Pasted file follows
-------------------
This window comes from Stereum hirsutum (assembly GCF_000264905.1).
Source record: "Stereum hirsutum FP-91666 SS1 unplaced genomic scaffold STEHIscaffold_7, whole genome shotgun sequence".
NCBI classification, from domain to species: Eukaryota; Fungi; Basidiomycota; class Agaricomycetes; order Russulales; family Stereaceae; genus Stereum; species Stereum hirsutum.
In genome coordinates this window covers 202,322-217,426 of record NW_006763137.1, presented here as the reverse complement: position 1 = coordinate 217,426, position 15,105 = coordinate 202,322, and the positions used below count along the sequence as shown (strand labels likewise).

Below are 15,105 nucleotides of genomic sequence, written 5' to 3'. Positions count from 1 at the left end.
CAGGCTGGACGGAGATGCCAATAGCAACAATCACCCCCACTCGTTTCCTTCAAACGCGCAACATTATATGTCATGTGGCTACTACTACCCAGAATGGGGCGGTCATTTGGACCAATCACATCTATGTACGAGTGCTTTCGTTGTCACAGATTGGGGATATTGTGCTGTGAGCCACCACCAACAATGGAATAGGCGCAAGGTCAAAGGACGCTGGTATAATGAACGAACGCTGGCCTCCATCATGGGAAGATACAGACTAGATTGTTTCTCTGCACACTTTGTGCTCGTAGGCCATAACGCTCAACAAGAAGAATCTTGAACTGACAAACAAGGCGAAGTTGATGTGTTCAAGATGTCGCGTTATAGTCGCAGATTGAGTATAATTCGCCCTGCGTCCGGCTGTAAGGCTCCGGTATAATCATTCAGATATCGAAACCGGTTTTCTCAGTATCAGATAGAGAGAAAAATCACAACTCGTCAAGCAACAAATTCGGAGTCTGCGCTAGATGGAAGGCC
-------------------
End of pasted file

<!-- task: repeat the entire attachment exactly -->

This window comes from Stereum hirsutum (assembly GCF_000264905.1).
Source record: "Stereum hirsutum FP-91666 SS1 unplaced genomic scaffold STEHIscaffold_7, whole genome shotgun sequence".
NCBI classification, from domain to species: Eukaryota; Fungi; Basidiomycota; class Agaricomycetes; order Russulales; family Stereaceae; genus Stereum; species Stereum hirsutum.
In genome coordinates this window covers 202,322-217,426 of record NW_006763137.1, presented here as the reverse complement: position 1 = coordinate 217,426, position 15,105 = coordinate 202,322, and the positions used below count along the sequence as shown (strand labels likewise).

Below are 15,105 nucleotides of genomic sequence, written 5' to 3'. Positions count from 1 at the left end.
CAGGCTGGACGGAGATGCCAATAGCAACAATCACCCCCACTCGTTTCCTTCAAACGCGCAACATTATATGTCATGTGGCTACTACTACCCAGAATGGGGCGGTCATTTGGACCAATCACATCTATGTACGAGTGCTTTCGTTGTCACAGATTGGGGATATTGTGCTGTGAGCCACCACCAACAATGGAATAGGCGCAAGGTCAAAGGACGCTGGTATAATGAACGAACGCTGGCCTCCATCATGGGAAGATACAGACTAGATTGTTTCTCTGCACACTTTGTGCTCGTAGGCCATAACGCTCAACAAGAAGAATCTTGAACTGACAAACAAGGCGAAGTTGATGTGTTCAAGATGTCGCGTTATAGTCGCAGATTGAGTATAATTCGCCCTGCGTCCGGCTGTAAGGCTCCGGTATAATCATTCAGATATCGAAACCGGTTTTCTCAGTATCAGATAGAGAGAAAAATCACAACTCGTCAAGCAACAAATTCGGAGTCTGCGCTAGATGGAAGGCC